For years we have waited for safer anticoagulants to help us manage problems like atrial fibrillation. Warfarin has always been on our Top 10 list of high alert medications. Though the efficacy of warfarin in preventing stroke in patients with atrial fibrillation has been well documented, there is still tremendous underutilization when clearcut indications are present. The reason(s): the hassle for both the patient and physician and the dangers of bleeding complications. So the introduction of newer agents to address those concerns has been widely heralded.
One of the first such drugs to achieve FDA approval has been dabigatran. The FDA approved dabigatran in 2010 for prevention of stroke in patients with atrial fibrillation. The approval was based on results of the RE-LY trial (Connolly 2009), which showed that dabigatran reduced the risk of stroke compared to warfarin and had no higher risk of major bleeding.
But like all newly introduced drugs, there typically follows a number of reports of side effects and other untoward consequences that appear when the drug is used in real world settings as opposed to the relatively controlled environment of clinical trials.
Already some reports are coming in about unexpected consequences. A look-alike/sound-alike (LASA) issue has arisen between the brand name of dabigatran (PRADAXA) and brand name clopidogrel (PLAVIX) (ISMP Canada 2011). In that case report, the patient received Pradax 150 mg. daily instead of the intended Plavix 150 mg. daily. The similarity was further confounded by the fact that the dose prescribed was 150 mg., a dose that could apply to either drug. Fortunately, the error was picked up before any harm came to the patient. But you can bet that this particular LASA error is likely to be repeated many times over. We would certainly anticipate that a TALLman lettering convention will be developed for this LASA pair of drugs but wonít make our own suggestion. Typically, an organization like ISMP will mock up a few potential TALLman solutions and make sure they donít conflict with other existing ones, then do a survey to see which solution works best.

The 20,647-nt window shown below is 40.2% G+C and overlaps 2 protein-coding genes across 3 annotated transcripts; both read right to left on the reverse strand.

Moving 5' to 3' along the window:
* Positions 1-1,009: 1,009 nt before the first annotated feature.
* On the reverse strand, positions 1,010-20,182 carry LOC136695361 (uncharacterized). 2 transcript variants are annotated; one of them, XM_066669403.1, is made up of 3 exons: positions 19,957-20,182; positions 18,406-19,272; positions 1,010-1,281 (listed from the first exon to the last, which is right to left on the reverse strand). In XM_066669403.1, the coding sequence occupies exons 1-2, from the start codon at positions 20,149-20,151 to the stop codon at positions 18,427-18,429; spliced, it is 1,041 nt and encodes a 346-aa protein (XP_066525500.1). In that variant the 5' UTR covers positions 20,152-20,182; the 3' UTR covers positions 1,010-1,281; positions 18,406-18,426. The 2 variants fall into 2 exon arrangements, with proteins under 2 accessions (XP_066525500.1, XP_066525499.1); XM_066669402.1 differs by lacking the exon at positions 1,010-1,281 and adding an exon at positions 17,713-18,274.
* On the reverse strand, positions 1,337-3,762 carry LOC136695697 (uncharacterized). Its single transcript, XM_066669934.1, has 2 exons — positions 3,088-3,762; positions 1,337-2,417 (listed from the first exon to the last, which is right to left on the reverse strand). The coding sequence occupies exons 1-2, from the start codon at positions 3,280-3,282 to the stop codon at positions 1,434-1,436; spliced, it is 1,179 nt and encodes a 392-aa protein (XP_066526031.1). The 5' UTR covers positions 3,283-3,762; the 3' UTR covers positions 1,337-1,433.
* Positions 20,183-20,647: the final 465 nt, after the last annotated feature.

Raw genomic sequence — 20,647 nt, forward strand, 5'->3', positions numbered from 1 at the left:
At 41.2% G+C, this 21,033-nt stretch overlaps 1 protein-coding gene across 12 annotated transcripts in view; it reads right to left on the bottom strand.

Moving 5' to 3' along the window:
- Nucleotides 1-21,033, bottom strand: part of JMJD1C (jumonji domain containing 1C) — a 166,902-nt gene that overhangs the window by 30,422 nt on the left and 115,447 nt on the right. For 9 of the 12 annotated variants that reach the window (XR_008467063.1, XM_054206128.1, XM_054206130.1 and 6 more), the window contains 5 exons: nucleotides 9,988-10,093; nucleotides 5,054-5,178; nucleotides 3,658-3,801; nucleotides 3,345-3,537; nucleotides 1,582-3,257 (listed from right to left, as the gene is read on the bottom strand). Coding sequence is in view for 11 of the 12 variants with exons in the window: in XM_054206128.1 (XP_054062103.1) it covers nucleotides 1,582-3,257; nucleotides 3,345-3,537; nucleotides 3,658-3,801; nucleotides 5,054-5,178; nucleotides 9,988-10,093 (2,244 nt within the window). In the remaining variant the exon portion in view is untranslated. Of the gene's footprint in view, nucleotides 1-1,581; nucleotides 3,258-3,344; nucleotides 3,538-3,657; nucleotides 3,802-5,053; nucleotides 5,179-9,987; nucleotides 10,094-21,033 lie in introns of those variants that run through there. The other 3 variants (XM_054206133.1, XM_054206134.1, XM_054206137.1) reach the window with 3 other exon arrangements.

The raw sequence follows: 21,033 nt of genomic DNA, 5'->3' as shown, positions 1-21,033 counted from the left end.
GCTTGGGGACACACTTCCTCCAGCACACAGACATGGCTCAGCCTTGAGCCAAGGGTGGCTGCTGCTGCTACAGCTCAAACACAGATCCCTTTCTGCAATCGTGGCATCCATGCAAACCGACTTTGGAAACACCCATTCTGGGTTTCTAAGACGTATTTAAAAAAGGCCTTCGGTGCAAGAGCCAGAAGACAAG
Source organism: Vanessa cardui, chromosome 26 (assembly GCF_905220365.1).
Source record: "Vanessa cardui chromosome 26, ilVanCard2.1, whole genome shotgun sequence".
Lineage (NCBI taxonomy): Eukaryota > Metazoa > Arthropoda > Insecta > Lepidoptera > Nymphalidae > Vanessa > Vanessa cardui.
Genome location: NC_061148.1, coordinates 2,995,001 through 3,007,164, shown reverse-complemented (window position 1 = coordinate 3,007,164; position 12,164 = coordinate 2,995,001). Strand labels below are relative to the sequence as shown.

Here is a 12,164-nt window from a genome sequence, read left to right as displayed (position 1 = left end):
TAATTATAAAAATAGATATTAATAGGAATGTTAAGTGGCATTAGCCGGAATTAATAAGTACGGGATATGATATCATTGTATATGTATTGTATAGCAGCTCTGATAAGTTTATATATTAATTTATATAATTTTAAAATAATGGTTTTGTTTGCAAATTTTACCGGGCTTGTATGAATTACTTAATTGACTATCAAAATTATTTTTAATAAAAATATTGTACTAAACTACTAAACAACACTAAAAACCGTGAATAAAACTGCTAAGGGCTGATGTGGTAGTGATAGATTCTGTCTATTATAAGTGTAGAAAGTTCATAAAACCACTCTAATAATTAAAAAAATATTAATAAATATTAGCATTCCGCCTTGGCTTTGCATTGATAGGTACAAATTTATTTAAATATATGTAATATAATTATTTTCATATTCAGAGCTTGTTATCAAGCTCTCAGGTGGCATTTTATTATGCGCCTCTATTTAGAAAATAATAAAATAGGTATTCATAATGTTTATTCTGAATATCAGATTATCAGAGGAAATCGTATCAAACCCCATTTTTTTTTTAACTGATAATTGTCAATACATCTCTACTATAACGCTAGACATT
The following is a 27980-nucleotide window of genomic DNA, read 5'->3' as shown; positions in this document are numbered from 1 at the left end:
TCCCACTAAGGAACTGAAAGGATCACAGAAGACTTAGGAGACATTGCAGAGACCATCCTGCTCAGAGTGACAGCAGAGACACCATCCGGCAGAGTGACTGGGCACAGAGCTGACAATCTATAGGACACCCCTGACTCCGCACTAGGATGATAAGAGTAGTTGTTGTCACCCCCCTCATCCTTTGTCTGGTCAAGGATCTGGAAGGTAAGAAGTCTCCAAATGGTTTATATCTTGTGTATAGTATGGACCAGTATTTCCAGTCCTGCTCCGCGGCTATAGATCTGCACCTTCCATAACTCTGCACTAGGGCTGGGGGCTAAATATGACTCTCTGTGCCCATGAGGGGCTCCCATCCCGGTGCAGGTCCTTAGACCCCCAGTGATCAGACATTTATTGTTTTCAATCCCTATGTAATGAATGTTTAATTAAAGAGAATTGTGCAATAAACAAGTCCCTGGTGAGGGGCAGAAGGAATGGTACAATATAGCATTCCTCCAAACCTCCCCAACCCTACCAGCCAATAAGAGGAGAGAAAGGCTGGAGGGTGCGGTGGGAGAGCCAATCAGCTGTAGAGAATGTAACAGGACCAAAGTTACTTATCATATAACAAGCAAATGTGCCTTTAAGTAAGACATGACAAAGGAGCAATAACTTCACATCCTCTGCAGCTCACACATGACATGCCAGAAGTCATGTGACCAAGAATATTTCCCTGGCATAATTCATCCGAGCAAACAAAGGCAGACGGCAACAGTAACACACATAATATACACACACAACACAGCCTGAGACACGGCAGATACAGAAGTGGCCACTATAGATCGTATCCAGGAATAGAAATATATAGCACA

In RE-LY, the rates of major bleeding overall were similar for dabigatran and warfarin. However, for patients aged 75 and older the rate of intracranial bleeding was lower with dabigatran but the rate of extracranial bleeding was higher (Eikelboom 2011). Since many of the patients at highest risk for stroke from atrial fibrillation are in this age group, we may well see more frequent extracranial hemorrhages (primarily GI bleeds) in the elderly. The major concern is that there is currently no known antidote for reversing the effect of dabigatran (unlike warfarin which can be reversed with vitaimin K).
Also, the dabigatran dose must be adjusted in patients with renal dysfunction. ISMP reported a case in which a patient with stage IV CKD received a standard dose of 150 mg twice daily rather than the recommended 75 mg twice daily and developed a serious GI bleed (ISMP 2011). Having rules-based alerts for renal dosing during CPOE obviously would help avoid this sort of incident.
So we donít know what the bleeding rates are likely to be in a real-world setting. Also, as pointed out in an editorial (Avorn 2011) on a cost-effectiveness study of dabigatran (Shah 2011), we use the INR to assess whether patients on warfarin are in the therapeutic range or not but with dabigatran we have no test to tell us whether the patient is over- or under-anticoagulated. Avorn also notes it is likely that patient adherence to dabigatran is likely to be lower because of its twice daily dosing and its cost, so the stroke rate is likely to be higher than in RE-LY.
Also, we know that warfarin has always been underutilized for patients with atrial fibrillation. We predict that many physicians previously reluctant to use it (for the reasons noted earlier) may now be less reluctant to prescribe the newer agents. The direct-to-consumer advertising that has already hit the media will also likely increase the number of patients being treated with dabigatran. So you can expect to see complications of treatment more often.
Connolly SJ, Ezekowitz MD, Yusuf S, et al. Dabigatran versus warfarin in patients with atrial fibrillation. N Engl J Med 2009; 361: 1139-1151
ISMP Canada. Drug Name Alert: Potential for Confusion between Pradax and Plavix.
ISMP Canada Safety Bulletin 2011; 11(4): 1-2 May 27, 2011
Eikelboom JW, Wallentin L, Connolly SJ, et al. Risk of Bleeding With 2 Doses of Dabigatran Compared With Warfarin in Older and Younger Patients With Atrial Fibrillation. An Analysis of the Randomized Evaluation of Long-Term Anticoagulant Therapy (RE-LY) Trial. Circulation. 2011;123:2363-2372; published online ahead of print May 16, 2011 and again May 31, 2011
ISMP. Adjust Pradaxa dose for renal impairment. ISMP Medication Safety Alert. Community/Ambulatory Care Edition. February 2011 issue
Avorn J. The relative cost-effectiveness of anticoagulants: Obvious, except for the cost and the effectiveness. Circulation 2011; 123:2519-2521
Shah SV, Gage BF. Cost-effectiveness of dabigatran for stroke prophylaxis in atrial fibrillation. Circulation 2011; 123:2562-2570.